Core Values

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The Core Values Exercise is designed to allow participants an opportunity to explore their personal values on a profound level.  By examining a list of values and ranking each them from “always valued” to “least valued,” participants will engage in serious self-reflection and evaluation.  By the end of the activity, participants will have a chart of core values (those falling in the “always valued” category) that define them.  Additionally, participants will be prompted to share their list of core values with the rest of the group and generate a list of shared values. Doing so will give participants the opportunity to observe others’ core values, and will promote dialogue about any differences present as well as any common values.

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Web of Connectedness

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In this activity, the class sits in a circle while the facilitator poses a discussion question or questions. A ball of yarn, twine, or string is passed to each person who speaks. After a participant speaks, they hold on to part of the string and pass or toss the ball to the next speaker. By the discussion’s end, the string will form a web between the students, showing who spoke. This can be used as an icebreaker activity with a low-stakes question like “what is your favorite hobby?” or to track the discussion of more course-centric topics.

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The Five Minute Poem

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This activity has students spend five minutes writing a brief four-stanza poem about where they are from. The poems can be shared in the large group as students introduce themselves to the class, in pairs or small groups, or could be posted to a class blog or forum. This activity can also be used as a prompt for a discussion about how where students come from impacts them in the classroom.

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The Spectrum Activity, Questions of Identity

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The Spectrum Activity Questions of Identity are questions for discussion or reflective writing that prompt students to critically consider their identities and the relationship between identity and context. These questions can be used in conjunction with the Social Identity Wheel and Personal Identity Wheel to prompt students in a discussion or reflective writing exercise about identity.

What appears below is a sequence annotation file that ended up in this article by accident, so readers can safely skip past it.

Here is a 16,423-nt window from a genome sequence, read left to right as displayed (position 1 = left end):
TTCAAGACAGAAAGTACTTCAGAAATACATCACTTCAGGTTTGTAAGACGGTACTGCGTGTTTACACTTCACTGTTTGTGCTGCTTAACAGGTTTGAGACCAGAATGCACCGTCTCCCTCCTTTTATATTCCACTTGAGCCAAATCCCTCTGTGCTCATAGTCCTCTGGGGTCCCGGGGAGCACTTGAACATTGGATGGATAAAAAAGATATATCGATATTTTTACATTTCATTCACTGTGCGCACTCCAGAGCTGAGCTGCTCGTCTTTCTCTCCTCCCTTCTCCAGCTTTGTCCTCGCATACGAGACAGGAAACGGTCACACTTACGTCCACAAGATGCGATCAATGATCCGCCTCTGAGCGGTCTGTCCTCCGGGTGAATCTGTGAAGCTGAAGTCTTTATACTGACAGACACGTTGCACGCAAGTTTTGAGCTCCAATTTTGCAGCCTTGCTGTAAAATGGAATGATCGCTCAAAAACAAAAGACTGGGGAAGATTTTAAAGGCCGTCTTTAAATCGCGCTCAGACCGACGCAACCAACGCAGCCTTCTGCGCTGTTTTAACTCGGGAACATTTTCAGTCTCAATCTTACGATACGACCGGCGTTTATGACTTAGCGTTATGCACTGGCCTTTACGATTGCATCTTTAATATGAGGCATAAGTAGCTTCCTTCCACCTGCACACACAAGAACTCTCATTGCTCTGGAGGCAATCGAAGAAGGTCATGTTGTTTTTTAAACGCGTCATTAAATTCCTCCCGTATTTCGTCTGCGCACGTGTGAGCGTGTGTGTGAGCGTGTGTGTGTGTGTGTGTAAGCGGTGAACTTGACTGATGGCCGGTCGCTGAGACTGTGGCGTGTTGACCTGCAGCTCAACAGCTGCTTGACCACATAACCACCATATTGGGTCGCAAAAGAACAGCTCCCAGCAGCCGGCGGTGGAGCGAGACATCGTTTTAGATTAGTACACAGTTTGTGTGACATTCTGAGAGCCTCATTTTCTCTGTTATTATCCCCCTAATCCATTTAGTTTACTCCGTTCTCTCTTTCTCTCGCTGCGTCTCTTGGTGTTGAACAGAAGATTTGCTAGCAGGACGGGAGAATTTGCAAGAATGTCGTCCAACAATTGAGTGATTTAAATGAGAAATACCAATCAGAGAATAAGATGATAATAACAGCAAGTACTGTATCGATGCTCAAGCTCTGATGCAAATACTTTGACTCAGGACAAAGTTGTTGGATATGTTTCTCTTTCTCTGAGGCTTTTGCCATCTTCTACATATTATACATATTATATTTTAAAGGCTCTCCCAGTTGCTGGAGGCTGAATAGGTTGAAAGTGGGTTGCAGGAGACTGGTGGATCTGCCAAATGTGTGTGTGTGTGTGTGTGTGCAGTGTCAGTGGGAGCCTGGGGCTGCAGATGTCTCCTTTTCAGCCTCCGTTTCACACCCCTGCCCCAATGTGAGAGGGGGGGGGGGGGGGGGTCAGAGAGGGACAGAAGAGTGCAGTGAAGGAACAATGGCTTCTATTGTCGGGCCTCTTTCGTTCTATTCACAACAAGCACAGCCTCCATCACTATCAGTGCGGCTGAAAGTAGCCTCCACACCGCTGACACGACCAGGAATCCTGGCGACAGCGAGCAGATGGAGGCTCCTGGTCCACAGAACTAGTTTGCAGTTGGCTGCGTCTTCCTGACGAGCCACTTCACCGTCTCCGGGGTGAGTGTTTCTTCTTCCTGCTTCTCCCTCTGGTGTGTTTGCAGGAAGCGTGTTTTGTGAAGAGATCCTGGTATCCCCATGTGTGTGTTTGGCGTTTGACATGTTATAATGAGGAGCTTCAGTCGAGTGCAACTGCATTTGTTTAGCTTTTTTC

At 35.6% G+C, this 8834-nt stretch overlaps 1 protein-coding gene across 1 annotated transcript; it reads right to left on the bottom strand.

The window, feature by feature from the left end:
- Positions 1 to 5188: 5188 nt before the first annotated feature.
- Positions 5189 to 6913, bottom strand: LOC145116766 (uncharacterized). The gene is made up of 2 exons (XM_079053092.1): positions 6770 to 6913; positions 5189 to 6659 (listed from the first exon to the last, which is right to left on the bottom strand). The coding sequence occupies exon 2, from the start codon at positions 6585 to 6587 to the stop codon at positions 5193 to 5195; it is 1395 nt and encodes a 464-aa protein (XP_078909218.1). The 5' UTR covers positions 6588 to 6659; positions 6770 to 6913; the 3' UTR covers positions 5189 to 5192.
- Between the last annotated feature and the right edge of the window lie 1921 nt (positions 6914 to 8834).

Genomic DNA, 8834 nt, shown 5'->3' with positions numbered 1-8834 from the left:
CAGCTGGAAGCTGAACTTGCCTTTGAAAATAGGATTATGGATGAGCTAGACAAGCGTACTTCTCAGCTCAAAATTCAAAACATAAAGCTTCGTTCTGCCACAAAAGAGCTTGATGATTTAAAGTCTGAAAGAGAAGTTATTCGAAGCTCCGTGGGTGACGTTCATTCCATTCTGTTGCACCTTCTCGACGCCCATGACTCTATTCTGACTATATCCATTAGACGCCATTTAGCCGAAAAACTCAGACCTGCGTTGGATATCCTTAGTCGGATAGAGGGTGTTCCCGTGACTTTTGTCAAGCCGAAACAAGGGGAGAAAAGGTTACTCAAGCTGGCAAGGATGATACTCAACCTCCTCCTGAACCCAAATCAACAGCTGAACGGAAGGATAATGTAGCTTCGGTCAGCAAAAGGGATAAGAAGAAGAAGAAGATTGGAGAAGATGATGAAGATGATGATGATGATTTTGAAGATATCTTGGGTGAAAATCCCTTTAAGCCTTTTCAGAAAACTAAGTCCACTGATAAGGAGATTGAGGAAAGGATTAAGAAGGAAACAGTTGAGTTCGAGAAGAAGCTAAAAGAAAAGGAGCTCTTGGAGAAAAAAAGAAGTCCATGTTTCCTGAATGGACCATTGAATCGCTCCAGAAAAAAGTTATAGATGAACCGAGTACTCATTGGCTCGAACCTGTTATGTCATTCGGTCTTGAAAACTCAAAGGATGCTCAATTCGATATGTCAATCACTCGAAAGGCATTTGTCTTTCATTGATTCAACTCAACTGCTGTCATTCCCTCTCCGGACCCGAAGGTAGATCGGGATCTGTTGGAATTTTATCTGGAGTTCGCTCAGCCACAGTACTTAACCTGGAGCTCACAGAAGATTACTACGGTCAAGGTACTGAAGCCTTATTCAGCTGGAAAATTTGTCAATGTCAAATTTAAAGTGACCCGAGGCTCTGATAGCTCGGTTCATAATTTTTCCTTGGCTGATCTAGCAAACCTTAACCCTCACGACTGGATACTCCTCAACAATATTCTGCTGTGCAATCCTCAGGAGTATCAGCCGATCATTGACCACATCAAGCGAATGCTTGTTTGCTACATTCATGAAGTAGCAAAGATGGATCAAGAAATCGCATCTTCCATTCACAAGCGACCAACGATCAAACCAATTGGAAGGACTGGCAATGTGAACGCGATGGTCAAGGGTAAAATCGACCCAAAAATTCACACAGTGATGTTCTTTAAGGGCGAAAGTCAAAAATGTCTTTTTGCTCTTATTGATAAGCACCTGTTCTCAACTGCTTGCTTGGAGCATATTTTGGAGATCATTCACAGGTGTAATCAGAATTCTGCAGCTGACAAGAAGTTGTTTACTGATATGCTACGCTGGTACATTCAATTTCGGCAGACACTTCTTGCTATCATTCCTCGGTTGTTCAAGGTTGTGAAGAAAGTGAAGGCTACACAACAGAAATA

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Social Identity Wheel

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The Social Identity Wheel worksheet is an activity that encourages students to identify and reflect on the various ways they identify socially, how those identities become visible or more keenly felt at different times, and how those identities impact the ways others perceive or treat them. The worksheet prompts students to fill in various social identities (such as race, gender, sex, ability disability, sexual orientation, etc.) and further categorize those identities based on which matter most in their self-perception and which matter most in others’ perception of them. The Social Identity Wheel can be used in conjunction with the Personal Identity Wheel to encourage students to reflect on the relationships and dissonances between their personal and social identities. The wheels can be used as a prompt for small or large group discussion or reflective writing on identity by using the Spectrum Activity Questions on Identity.

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Personal Identity Wheel

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The Personal Identity Wheel is a worksheet activity that encourages students to reflect on how they identify outside of social identifiers. The worksheet prompts students to list adjectives they would use to describe themselves, skills they have, favorite books, hobbies, etc. Unlike the Social Identity Wheel, this worksheet doesn’t emphasize perception or context. It is best used as an icebreaker activity or in conjunction with the Social Identity Wheel in order to encourage students to reflect on the relationships and dissonances between their personal and social identities. The wheels can be used as a prompt for small or large group discussion or reflective writing on identity by using the Spectrum Activity Questions on Identity.

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Barnga

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BARNGA is a simulation game that encourages participants to critically consider normative assumptions and cross-cultural communication. It was created by Sivasailam “Thiagi” Thiagarajan in 1980, while working for USAID in Gbarnga, Liberia. He and his colleagues were trying to play Euchre but all came away from the instructions with different interpretations. He had an ‘A-ha’ moment that conflict arises not (only) from major or obvious cultural differences but often from subtle, minor cues. He created the game to tease out these subtleties. In this activity, students play a card game silently, each operating with a different set of rules, unbeknownst to them.

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